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Both the pro-growth forces and the slow-growth forces are celebrating in North Carolina after Tuesday’s elections.

The pro-growthers – say, Tim Kent of the N.C. Association of Realtors – are celebrating that the “property-transfer tax” (the “home tax”) got slaughtered in all 16 counties where it was on the ballot.

The slow-growthers (they’d call it “better-growthers”) – say, Raleigh Mayor Charles Meeker – are celebrating the voters’ continuing to throw pro-growthers off city and town councils.

The results might seem contradictory. Not at all. Voters don’t like overcrowding, and they don’t like taxes.

Another factor: Good campaigns win.

The slow-growth crowd won in Raleigh last month by running better campaigns than the pro-growth crowd. They gave people something to vote against: the North Hills parking deck subsidy. And they sold higher impact fees on developers as the alternative to higher taxes.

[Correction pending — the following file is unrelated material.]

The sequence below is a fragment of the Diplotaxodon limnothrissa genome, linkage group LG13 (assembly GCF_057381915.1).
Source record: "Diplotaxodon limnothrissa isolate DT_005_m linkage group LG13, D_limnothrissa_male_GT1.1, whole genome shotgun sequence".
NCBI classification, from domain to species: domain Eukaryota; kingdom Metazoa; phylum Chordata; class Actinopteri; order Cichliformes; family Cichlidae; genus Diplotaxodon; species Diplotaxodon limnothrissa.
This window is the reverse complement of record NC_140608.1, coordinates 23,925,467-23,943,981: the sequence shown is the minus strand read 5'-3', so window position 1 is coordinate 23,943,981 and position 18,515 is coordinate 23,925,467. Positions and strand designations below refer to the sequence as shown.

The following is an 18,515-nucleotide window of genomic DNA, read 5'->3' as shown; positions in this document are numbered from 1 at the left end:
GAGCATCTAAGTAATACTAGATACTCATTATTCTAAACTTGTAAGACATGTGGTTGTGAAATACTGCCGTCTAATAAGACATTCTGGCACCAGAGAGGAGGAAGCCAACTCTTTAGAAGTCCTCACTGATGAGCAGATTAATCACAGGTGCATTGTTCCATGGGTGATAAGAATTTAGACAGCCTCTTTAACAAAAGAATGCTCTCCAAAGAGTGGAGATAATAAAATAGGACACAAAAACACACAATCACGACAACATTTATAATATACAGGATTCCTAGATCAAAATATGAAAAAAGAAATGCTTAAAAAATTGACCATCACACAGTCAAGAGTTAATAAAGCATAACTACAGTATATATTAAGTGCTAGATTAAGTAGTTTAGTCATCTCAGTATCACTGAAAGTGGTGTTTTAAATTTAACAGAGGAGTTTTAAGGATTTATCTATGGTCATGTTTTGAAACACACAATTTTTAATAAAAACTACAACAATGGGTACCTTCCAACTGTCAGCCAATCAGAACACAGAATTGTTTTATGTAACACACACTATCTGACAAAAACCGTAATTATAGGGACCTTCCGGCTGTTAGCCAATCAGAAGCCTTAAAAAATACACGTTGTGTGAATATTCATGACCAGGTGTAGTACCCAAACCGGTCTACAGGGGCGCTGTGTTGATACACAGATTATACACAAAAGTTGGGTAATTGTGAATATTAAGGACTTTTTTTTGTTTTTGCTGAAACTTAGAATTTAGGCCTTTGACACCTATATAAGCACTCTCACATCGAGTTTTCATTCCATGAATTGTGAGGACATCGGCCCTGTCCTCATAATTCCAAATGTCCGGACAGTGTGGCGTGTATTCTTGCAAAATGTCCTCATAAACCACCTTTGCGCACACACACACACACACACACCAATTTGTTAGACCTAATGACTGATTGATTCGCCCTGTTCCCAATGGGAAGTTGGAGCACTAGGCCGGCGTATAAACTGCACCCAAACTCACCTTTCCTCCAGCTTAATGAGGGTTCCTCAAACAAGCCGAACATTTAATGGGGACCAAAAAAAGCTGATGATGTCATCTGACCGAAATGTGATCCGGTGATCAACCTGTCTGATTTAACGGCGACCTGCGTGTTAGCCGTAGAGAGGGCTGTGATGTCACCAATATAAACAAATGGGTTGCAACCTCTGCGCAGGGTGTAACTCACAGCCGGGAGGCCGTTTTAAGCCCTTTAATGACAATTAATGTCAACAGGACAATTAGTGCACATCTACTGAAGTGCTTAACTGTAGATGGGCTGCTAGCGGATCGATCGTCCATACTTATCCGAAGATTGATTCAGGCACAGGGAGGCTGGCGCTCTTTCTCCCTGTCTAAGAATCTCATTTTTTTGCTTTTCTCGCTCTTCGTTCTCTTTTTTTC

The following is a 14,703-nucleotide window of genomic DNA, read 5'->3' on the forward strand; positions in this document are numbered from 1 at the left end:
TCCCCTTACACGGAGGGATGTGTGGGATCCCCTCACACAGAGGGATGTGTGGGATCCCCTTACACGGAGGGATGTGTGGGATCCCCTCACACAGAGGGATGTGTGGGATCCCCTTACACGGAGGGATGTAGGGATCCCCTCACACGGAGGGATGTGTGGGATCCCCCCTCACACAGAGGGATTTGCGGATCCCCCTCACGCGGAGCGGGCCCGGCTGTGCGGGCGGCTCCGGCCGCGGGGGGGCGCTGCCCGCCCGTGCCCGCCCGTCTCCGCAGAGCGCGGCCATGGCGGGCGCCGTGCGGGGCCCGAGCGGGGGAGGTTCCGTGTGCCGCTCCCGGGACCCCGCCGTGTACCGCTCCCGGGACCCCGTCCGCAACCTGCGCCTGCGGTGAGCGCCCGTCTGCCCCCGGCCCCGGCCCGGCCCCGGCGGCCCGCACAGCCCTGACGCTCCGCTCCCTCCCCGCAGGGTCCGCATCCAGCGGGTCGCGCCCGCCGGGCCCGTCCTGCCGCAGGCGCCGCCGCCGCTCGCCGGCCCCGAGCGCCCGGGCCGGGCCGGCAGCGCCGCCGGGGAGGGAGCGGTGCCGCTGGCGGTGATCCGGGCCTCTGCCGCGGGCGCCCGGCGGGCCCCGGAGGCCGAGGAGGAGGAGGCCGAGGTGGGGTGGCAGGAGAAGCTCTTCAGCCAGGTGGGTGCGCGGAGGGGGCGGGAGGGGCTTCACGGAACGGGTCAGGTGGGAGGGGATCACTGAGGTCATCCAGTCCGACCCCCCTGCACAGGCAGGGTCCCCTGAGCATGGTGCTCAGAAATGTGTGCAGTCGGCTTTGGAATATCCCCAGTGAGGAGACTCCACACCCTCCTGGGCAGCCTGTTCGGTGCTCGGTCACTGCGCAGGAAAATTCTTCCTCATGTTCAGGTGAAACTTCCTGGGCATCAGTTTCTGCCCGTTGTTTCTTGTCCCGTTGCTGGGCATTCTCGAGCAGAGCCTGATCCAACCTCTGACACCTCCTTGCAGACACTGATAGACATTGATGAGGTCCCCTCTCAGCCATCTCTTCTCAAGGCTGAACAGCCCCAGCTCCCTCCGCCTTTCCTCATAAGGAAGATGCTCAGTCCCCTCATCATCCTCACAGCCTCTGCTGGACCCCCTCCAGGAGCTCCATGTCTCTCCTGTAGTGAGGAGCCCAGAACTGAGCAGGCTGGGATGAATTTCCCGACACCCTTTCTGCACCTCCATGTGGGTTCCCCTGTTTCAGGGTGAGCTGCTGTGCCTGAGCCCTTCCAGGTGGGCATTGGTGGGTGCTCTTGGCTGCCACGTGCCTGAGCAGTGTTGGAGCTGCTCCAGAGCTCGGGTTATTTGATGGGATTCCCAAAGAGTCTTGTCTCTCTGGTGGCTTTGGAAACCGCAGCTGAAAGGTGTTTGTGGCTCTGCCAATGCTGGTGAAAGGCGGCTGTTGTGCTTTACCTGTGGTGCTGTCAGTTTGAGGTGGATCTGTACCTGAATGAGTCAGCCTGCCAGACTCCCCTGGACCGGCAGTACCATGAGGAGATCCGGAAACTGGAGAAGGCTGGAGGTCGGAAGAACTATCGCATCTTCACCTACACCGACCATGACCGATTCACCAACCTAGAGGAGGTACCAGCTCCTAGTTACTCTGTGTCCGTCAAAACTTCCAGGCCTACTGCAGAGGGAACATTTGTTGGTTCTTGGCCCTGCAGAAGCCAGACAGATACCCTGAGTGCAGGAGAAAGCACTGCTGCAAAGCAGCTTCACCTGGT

Tuesday, the pro-growth forces gave people something to vote against: higher taxes on home sales.

It’s always easier to get people to vote against something rather than for something.

Plus, the pro-growth crowd spent more money. In Chatham County, they paid college students $15 an hour to hand out fliers against the “home tax.”

Generally, the only organized support for the tax came from county commissioners. They can’t spend tax money on the campaign, so they were handicapped from the get-go.

Somewhere, sometime, the Tim Kents and the Charles Meekers will have a showdown. It will be a rip-snorting battle, and it will have huge consequences for North Carolina’s future.

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